Don’t misunderstand the true message of wearing a poppy
It’s not about glorification. It’s about remembering the stark reality of war
The poppy has become a matter of controversy. Some claim it is a symbol of militarism and a glorification of war.
In the parlance of today’s zero sum dialogue, the poppy is tied to war, war is bad, war should be ended, therefore the poppy is bad and should be eradicated. In a time when facts matter far less than feelings, this sounds like a convincing argument.
So let’s do the unexpected and look at some facts. The poppy as a symbol of remembrance was inspired by an American school teacher named Moina Belle Michael. She had read a poem written by Canadian battlefield surgeon Col. John McCrae.
While treating wounded soldiers at the second battle of Ypres in 1915, which led to the obscene butchery and death of 123,000 human beings, McCrae learned that his good friend Alexis Helmer was among the slaughtered. McCrae wrote his famous poem as a lament on May 3, 1915, while still in the heat of battle.
Michael was moved, as generations since have been by the Canadian’s plaintive words. While teaching disabled servicemen in 1918 she advocated for the sale of silk poppies to pay for the basic needs of veterans who were abandoned by their nation after the guns fall silent, as is the case to this day.
I am a veteran, as well as the son of a Second World War veteran. My father was an empty shell of a man. Everyone who had known him said he returned home a different man.
To this day I relive the killing fields of the Yugoslavian slaughter in my dreams. The effects of my service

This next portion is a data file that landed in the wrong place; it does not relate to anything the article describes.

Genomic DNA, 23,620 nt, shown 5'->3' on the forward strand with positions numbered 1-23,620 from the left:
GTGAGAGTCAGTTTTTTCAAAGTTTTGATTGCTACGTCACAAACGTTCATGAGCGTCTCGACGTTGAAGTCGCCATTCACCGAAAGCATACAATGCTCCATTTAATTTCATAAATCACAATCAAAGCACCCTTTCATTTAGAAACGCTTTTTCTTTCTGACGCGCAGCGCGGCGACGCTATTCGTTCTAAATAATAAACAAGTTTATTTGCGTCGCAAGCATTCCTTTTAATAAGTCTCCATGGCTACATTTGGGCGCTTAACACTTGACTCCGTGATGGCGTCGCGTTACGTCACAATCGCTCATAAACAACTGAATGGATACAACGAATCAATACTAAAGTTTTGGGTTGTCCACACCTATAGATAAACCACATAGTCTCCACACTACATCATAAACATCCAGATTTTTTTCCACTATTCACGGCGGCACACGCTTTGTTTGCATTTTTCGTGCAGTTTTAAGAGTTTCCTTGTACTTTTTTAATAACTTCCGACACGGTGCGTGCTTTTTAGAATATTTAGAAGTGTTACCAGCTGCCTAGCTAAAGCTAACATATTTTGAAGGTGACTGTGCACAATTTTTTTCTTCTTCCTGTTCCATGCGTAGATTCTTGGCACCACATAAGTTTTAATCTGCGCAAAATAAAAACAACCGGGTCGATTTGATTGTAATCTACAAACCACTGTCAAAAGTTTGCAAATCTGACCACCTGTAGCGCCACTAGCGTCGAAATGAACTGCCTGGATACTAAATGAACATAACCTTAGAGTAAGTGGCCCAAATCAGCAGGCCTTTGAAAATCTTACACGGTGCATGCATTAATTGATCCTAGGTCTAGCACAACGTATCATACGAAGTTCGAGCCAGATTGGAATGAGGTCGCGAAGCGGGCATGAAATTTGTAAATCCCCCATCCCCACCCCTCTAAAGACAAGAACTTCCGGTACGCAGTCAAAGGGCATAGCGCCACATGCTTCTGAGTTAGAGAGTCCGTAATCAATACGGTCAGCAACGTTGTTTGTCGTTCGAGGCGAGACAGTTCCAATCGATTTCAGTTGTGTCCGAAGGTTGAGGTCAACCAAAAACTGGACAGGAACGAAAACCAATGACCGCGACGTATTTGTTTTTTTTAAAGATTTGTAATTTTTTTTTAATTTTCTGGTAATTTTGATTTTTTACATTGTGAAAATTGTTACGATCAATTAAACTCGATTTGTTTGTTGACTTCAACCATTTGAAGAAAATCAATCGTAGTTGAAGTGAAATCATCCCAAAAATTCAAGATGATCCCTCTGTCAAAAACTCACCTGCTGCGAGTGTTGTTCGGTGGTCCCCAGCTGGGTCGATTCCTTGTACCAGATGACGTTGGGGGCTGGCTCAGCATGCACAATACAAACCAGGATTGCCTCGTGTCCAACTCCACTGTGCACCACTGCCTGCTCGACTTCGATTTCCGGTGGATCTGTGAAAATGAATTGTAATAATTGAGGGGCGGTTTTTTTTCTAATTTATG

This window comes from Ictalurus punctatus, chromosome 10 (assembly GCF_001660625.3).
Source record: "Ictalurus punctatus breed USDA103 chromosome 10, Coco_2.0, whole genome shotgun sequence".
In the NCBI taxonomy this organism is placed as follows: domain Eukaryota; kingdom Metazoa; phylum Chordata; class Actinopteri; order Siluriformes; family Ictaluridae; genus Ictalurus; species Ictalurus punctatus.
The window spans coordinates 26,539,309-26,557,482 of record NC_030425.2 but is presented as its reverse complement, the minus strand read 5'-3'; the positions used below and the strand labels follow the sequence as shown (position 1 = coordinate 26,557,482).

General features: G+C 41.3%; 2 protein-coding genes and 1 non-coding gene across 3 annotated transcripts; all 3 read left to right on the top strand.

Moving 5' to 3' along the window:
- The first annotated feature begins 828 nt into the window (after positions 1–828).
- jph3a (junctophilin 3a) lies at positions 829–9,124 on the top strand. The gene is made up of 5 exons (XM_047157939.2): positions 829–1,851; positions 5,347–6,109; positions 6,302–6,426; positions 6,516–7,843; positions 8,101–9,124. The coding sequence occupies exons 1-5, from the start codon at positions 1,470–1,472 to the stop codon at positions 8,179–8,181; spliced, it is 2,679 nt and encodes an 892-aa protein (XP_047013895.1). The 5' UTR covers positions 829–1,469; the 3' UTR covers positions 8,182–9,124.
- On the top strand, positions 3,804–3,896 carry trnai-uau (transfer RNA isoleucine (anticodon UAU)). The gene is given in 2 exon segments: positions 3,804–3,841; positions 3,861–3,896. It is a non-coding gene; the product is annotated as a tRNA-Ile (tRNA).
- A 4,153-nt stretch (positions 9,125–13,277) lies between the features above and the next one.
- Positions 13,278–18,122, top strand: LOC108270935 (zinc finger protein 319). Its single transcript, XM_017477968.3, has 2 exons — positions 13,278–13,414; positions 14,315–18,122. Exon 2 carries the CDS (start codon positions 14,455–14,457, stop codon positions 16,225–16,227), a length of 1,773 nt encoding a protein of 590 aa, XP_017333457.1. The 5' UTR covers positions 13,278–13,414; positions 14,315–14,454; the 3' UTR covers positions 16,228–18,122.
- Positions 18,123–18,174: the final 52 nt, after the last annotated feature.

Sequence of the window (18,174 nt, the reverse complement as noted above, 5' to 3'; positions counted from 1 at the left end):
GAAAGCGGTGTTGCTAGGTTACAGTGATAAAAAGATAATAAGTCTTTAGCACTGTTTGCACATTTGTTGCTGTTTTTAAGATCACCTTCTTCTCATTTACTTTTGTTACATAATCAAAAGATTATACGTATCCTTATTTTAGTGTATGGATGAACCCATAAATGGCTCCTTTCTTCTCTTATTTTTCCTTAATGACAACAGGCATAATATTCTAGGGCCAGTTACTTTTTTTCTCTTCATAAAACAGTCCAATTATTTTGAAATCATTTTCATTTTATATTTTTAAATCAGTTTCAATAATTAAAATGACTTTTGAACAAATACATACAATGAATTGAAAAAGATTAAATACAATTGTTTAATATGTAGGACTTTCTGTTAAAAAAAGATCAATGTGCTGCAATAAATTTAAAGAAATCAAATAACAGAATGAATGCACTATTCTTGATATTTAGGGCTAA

caused me years of pain, homelessness and substance abuse.
My son is three years old. I will use all the strength in me to ensure that he never knows the horror of war. I will do this by explaining its stark reality to him. I will bear witness.
And that is where we, the veterans of Canada, are failing in executing our final duty. To bear witness. To speak with power and conviction against the scourge of war and to act in our communities and societies to make this reality. We need to stand up, my sisters and my brothers, and share our pain. As a warning.
For any who don’t wish to wear the poppy I have a proposition. Some seem to think soldiers don’t understand the role of nation states, corporations and arms manufacturers in war. We always have.
So I ask you to bear in mind that the human beings who gave their lives did so in the obviously good faith belief that somehow their sacrifice
could move humanity forward; and move us all to a day when we would live together in peaceful community with our sisters and brothers worldwide.
That, I would submit, is a noble goal, even if you think that they were misled and mistaken in holding it. So I would propose that every day all of us live together in peaceful community and every time we approach someone who we disagree with, do so with empathy, humanity and respect. This way we all commit the only true act of remembrance that matters.
Every day that we do whatever small thing is in our power to advance the condition of those in our communities and build bridges of understanding and tolerance, then we make their sacrifice a little more meaningful. And that is an act of remembrance each of us can, and should, do every day of our lives.
War veteran William Ray writes: ‘My son is three years old. I will use all the strength in me to ensure that he never knows the horror of war. I will do this by explaining its stark reality to him. I will bear witness.’